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Impermeable filter

by xArcherx
Tags: filter, impermeable
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xArcherx
#1
Jun26-08, 05:38 PM
P: 35
I'm looking to buy a filter that will allow air to pass but not water. The problem is finding places online. Any suggestions? Thnx.
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mgb_phys
#2
Jun26-08, 05:48 PM
Sci Advisor
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P: 8,953
An impermeable filter would be a bit pointless!
Is this a medical or industrial application, what flow rate, what temperature range etc?
xArcherx
#3
Jun26-08, 08:43 PM
P: 35
Impermeable wasn't a good choice of words on my part. Impermeable to water to be specific. Temp range is between 0 and 100 degrees Celsius. As for flow rate....pretty much the best I can get as long as the water is kept from getting through. For medical vs industrial...I'll take anything I can get. As long as it won't break down when wet (like paper). I'm looking at porous plastics as a possibility right now.

nucleus
#4
Jun27-08, 02:41 AM
P: 171
Impermeable filter

I am assuming you are referring to compressed air, as you don’t say. Water can be in air in more than one way. If it is in liquid form a filter will remove most of it, however if it is in vapor form, i.e. you are compressing air with a high relative humidly, you will need a dryer to remove it. You can get combination units that both filter and dry air. In the site below click on air filters and dryers for many manufacturers.
http://www.hydraulicspneumatics.com/...y/Default.aspx
What type of system you use depends on volume requirements etc.

If you are getting a lot of water there may be something else wrong, like not draining tank etc. Here is a link with info on compressors:
http://www.about-air-compressors.com/water.html
xArcherx
#5
Jun27-08, 05:37 AM
P: 35
Thank you for the links.

For application purposes, think of a water line that enters into a tank, then at the other side of the tank is the inlet (really the outlet for the tank) of another water line. At the top of the tank is an opening (vent) that has a filter such that when air and water pass into the tank, the air rises to where the filter is. The air that rises will be under some pressure as the water will be under pressure (transmitting of pressure undiminished and what not). The pressure will push the air through the filter but as soon as the air gets through and the water reaches the filter, the water can't get through. The flow rate through the filter need only be able to keep up with the incoming air. Such things can be fixed by using the right shape of filter, increasing the surface area (cylinder shaped filter of required length) to get the best flow possible. I suppose all I need to know is the micron size needed to do it (if it can be done at all).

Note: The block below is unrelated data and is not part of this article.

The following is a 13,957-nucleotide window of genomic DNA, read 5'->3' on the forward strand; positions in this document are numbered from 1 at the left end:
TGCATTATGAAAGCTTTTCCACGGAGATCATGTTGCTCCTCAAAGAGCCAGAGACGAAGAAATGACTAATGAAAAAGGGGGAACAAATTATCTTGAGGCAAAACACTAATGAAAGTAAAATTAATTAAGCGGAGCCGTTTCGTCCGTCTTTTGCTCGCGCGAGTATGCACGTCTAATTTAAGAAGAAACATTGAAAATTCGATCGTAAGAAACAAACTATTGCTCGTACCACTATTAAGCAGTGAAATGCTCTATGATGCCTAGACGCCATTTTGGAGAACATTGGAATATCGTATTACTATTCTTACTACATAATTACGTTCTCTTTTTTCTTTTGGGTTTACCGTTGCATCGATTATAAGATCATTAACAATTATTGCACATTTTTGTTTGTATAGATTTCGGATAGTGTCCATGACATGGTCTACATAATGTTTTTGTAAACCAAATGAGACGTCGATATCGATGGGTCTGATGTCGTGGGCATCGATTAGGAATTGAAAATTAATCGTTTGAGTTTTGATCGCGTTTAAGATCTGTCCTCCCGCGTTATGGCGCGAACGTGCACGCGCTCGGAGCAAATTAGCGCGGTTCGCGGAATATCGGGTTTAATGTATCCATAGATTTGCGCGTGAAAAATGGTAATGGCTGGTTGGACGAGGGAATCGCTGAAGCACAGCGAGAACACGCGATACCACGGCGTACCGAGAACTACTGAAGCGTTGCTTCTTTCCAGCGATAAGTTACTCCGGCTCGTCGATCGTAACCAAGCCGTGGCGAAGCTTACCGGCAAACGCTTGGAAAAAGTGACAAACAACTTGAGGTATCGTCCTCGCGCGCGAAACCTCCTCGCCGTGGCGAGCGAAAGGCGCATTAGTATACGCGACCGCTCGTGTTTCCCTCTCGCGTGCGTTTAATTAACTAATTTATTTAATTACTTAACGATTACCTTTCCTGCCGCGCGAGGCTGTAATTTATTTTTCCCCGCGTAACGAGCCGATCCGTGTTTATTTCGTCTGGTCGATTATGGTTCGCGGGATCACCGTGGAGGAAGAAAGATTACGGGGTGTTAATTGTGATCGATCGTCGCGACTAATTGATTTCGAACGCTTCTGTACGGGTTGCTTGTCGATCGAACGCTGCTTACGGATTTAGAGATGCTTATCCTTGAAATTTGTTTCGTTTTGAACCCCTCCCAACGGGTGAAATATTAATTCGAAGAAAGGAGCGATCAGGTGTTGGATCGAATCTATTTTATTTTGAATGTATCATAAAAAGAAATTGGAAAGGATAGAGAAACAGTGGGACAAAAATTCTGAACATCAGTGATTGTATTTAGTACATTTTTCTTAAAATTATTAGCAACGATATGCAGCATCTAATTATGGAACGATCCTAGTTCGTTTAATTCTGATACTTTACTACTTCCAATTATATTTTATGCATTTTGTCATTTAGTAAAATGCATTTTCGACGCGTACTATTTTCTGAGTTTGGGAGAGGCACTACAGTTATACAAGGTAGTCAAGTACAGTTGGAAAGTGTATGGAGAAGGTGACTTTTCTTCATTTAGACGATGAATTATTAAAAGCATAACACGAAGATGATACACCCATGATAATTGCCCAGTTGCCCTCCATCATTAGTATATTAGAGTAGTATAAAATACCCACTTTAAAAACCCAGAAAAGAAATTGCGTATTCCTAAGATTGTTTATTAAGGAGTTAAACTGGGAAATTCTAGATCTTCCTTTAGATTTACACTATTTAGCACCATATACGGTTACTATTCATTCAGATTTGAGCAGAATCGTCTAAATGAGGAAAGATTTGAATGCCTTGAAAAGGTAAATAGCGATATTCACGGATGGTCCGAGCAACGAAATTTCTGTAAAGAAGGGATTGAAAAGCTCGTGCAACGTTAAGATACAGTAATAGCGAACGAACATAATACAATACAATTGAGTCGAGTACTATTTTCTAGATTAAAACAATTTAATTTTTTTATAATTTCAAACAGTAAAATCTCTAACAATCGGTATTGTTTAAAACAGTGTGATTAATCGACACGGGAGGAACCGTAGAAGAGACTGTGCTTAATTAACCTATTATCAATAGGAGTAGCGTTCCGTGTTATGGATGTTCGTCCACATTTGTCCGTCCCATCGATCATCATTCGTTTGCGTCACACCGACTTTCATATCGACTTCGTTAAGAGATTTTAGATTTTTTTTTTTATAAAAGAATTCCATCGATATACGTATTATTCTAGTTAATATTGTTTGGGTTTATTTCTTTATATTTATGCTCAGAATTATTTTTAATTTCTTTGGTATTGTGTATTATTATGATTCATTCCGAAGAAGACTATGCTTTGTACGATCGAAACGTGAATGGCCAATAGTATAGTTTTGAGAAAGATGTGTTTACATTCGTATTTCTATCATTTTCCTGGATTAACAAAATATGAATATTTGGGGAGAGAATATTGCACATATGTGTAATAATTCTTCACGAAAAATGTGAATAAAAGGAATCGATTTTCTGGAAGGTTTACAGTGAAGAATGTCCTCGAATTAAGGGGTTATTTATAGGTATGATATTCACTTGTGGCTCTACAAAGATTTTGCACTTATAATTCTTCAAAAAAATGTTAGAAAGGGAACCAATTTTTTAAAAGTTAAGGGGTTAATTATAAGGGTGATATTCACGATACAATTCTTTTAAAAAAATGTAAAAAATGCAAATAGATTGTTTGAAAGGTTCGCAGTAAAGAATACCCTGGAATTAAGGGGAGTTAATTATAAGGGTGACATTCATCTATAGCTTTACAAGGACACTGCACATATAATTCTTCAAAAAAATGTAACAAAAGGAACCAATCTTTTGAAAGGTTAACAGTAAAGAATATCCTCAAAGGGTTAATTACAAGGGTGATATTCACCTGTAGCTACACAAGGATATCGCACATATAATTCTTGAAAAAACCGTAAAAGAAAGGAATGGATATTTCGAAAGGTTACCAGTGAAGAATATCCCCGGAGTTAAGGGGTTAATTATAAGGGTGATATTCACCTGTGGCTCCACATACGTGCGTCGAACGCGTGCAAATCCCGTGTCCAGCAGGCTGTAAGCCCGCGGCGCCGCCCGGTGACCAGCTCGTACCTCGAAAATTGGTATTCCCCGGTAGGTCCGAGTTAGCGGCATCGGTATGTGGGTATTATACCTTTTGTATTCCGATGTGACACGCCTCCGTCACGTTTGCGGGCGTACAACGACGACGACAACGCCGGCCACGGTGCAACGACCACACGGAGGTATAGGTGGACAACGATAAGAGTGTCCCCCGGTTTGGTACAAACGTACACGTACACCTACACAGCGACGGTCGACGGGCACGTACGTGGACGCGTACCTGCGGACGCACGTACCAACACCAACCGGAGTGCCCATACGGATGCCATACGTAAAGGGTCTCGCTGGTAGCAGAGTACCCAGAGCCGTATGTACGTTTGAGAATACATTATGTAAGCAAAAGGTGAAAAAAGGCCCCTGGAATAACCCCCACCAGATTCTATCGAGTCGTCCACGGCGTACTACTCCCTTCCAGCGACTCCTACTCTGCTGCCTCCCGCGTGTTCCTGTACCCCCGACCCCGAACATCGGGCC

I know there are better ways of doing it (centrifugal force) but for the application I'm looking for, it can't be done any other way.
nucleus
#6
Jun27-08, 10:48 AM
P: 171
It sounds like you are building a reservoir and if it’s built correctly; there should be no mixing of air and water, and no requirement for a filter to separate air from water.

In case you do need a filter, there are absorbent filters that will remove the water. They are used to remove water from fuel and are often made from similar to diapers or personal hygiene products. One of the major suppliers like Parker should be able to help you.
xArcherx
#7
Jun27-08, 11:56 PM
P: 35
What I'm doing is actually looking to split water within a form of reservoir. The water once split will form oxygen and hydrogen gas. Rather than have the gas simply rise to a surface collection point, which depends on the apparatus being upright, I'm looking to have the gas get pushed through filters which the water can't pass. Provided the filters are located correctly about the reservoir, then orientation is no longer an issue.

I got a call back from one of the companies I emailed inquiring about the filters. They couldn't help but suggested semipermeable membranes. I can't believe I never searched for such (or even thought of such) earlier.


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